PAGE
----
Sunday, December 12, 2010

Advent III: Who Were You Expecting, John?

I relied heavily on Sarah Dylan Breuer for parts of this sermon. I seriously owe that pastor/teacher dinner, she has saved my bacon repeatedly.

Isaiah 35:1-10
The wilderness and the dry land shall be glad, the desert shall rejoice and blossom; like the crocus it shall blossom abundantly, and rejoice with joy and singing. The glory of Lebanon shall be given to it, the majesty of Carmel and Sharon. They shall see the glory of the LORD, the majesty of our God. Strengthen the weak hands, and make firm the feeble knees. Say to those who are of a fearful heart, "Be strong, do not fear! Here is your God. He will come with vengeance, with terrible recompense. He will come and save you."
Then the eyes of the blind shall be opened, and the ears of the deaf unstopped; then the lame shall leap like a deer, and the tongue of the speechless sing for joy. For waters shall break forth in the wilderness, and streams in the desert; the burning sand shall become a pool, and the thirsty ground springs of water; the haunt of jackals shall become a swamp, the grass shall become reeds and rushes.
A highway shall be there, and it shall be called the Holy Way; the unclean shall not travel on it, but it shall be for God's people; no traveler, not even fools, shall go astray. No lion shall be there, nor shall any ravenous beast come up on it; they shall not be found there, but the redeemed shall walk there. And the ransomed of the LORD shall return, and come to Zion with singing; everlasting joy shall be upon their heads; they shall obtain joy and gladness, and sorrow and sighing shall flee away.

James 5:7-10
Be patient, therefore, beloved, until the coming of the Lord. The farmer waits for the precious crop from the earth, being patient with it until it receives the early and the late rains. You also must be patient. Strengthen your hearts, for the coming of the Lord is near. Beloved, do not grumble against one another, so that you may not be judged. See, the Judge is standing at the doors! As an example of suffering and patience, beloved, take the prophets who spoke in the name of the Lord.

Matthew 11:2-11
When John heard in prison what the Messiah was doing, he sent word by his disciples and said to him, "Are you the one who is to come, or are we to wait for another?" Jesus answered them, "Go and tell John what you hear and see: the blind receive their sight, the lame walk, the lepers are cleansed, the deaf hear, the dead are raised, and the poor have good news brought to them. And blessed is anyone who takes no offense at me."
As they went away, Jesus began to speak to the crowds about John: "What did you go out into the wilderness to look at? A reed shaken by the wind? What then did you go out to see? Someone dressed in soft robes? Look, those who wear soft robes are in royal palaces. What then did you go out to see? A prophet? Yes, I tell you, and more than a prophet. This is the one about whom it is written, 'See, I am sending my messenger ahead of you, who will prepare your way before you.' Truly I tell you, among those born of women no one has arisen greater than John the Baptist; yet the least in the kingdom of heaven is greater than he.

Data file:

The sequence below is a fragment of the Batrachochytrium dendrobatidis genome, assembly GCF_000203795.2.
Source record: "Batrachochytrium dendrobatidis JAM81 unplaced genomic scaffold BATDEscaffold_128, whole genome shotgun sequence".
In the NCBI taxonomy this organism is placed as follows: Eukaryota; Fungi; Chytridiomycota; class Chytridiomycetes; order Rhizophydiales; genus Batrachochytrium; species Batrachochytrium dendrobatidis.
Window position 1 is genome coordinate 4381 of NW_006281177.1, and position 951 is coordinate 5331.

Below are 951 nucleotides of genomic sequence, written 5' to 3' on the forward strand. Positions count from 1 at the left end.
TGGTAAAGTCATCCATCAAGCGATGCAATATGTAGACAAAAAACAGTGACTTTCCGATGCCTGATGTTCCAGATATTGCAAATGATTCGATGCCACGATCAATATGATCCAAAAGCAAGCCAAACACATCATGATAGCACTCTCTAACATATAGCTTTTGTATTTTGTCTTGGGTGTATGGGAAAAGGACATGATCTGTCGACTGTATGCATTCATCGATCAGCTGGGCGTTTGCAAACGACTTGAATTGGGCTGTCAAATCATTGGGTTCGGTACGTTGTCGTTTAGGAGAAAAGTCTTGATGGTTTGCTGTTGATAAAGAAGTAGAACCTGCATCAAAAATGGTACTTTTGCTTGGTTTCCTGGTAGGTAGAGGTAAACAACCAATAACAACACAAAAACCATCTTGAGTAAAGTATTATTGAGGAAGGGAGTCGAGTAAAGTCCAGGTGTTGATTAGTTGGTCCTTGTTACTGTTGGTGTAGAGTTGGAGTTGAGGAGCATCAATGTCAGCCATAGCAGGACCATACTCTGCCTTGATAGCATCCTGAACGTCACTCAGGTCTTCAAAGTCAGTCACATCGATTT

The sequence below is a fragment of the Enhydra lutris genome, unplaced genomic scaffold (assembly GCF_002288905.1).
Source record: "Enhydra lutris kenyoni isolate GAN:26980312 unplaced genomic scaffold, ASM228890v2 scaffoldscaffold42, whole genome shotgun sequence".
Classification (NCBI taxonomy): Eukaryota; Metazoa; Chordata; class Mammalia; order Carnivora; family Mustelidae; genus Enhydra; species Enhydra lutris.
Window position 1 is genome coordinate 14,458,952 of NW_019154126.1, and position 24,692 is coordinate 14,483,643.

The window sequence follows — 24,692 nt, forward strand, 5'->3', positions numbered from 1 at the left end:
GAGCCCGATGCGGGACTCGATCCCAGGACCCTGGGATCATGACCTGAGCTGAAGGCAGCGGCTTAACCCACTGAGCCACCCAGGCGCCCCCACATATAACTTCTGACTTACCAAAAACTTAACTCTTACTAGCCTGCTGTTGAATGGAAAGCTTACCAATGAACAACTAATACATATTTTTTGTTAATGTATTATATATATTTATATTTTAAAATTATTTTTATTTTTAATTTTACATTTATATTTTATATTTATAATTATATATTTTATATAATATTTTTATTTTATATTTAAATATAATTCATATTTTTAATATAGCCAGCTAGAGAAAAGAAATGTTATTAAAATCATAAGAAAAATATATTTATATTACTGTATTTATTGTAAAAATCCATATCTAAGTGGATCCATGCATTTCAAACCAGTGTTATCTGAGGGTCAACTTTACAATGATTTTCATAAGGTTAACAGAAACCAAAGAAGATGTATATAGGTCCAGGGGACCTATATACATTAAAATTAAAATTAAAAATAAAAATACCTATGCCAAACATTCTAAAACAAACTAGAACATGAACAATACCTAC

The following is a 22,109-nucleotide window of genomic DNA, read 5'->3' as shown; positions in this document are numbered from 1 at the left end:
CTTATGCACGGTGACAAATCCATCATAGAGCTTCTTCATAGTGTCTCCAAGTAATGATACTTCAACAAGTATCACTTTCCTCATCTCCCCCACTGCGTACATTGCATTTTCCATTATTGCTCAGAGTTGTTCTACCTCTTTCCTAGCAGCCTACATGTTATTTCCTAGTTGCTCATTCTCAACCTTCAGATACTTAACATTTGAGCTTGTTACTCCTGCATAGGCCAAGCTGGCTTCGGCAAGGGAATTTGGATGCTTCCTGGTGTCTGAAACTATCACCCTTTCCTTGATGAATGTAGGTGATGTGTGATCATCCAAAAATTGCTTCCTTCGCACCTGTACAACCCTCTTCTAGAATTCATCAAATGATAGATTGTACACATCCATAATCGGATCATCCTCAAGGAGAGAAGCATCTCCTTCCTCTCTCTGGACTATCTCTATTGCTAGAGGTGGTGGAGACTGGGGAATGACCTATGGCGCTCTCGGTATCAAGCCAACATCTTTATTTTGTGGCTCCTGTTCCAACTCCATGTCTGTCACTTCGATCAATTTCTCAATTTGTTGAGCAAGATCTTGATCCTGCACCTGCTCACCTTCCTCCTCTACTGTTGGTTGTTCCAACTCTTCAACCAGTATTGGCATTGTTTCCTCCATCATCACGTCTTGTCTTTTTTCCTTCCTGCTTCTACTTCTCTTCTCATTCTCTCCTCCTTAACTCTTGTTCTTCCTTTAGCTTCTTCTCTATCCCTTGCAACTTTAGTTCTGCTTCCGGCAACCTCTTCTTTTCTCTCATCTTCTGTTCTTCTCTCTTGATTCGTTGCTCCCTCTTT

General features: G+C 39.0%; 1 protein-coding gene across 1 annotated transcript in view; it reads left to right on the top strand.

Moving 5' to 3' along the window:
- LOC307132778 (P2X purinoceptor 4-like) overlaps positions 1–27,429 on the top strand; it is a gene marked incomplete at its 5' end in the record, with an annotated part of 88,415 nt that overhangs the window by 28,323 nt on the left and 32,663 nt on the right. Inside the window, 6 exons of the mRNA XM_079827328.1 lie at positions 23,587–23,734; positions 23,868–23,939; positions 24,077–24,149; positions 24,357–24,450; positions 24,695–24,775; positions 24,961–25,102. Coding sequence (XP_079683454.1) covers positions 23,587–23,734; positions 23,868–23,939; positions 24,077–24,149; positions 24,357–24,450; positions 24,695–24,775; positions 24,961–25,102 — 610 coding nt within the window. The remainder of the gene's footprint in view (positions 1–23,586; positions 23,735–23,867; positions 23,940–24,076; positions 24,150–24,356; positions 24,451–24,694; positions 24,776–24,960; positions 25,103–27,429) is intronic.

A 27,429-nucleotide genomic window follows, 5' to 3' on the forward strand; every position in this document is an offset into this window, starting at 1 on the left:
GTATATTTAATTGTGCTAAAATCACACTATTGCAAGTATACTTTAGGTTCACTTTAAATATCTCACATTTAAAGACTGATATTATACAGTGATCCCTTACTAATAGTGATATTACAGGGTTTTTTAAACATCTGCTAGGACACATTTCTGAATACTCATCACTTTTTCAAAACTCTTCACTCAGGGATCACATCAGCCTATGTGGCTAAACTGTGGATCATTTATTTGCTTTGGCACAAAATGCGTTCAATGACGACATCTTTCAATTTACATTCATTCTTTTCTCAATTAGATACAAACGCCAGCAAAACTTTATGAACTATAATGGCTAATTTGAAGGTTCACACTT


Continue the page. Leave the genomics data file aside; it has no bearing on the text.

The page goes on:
This is the Word of the Lord.

Prison was a lonely place. Chained in a filthy, vermin-infested cell, unable to walk around, and without human contact except when his disciples brought him food, or when Herod wanted to chat, John had a long time to think. Who knows what he had expected when Jesus came up out of the water of the Jordan, and the dove descended and the Voice spoke?

Maybe John was like so many others, who expected Jesus to use his power to overthrow the Roman oppressors, to utterly destroy all the ungodly hordes surrounding the small nation of faithful men and women, to re-establish in glory the Throne of David.

Maybe what John expected was for Jesus to use his power to clean up the corrupt religious leadership, to bring the Temple elite in line, to re-establish true holiness in the worship of God.

Maybe what John expected was both of these things. What he was seeing was none of them. The Sadducees still ran the Temple like their personal property, the Romans still occupied, the only throne in the entire province was occupied by the despicable, the insufferable Herod Antipas, in whose dungeon John now languished.

And it ate at him. What if he’d been wrong? What if he’d been imagining things? He had to know! So he sent some of his disciples off, to find his cousin and ask him, point-blank: “Are you the one who is to come, or are we to wait for another?”

Jesus answers John, and in answering, he flips the question on its head. “The blind receive their sight, the lame walk, the lepers are cleansed, the deaf hear, the dead are raised, and the poor have good news brought to them.”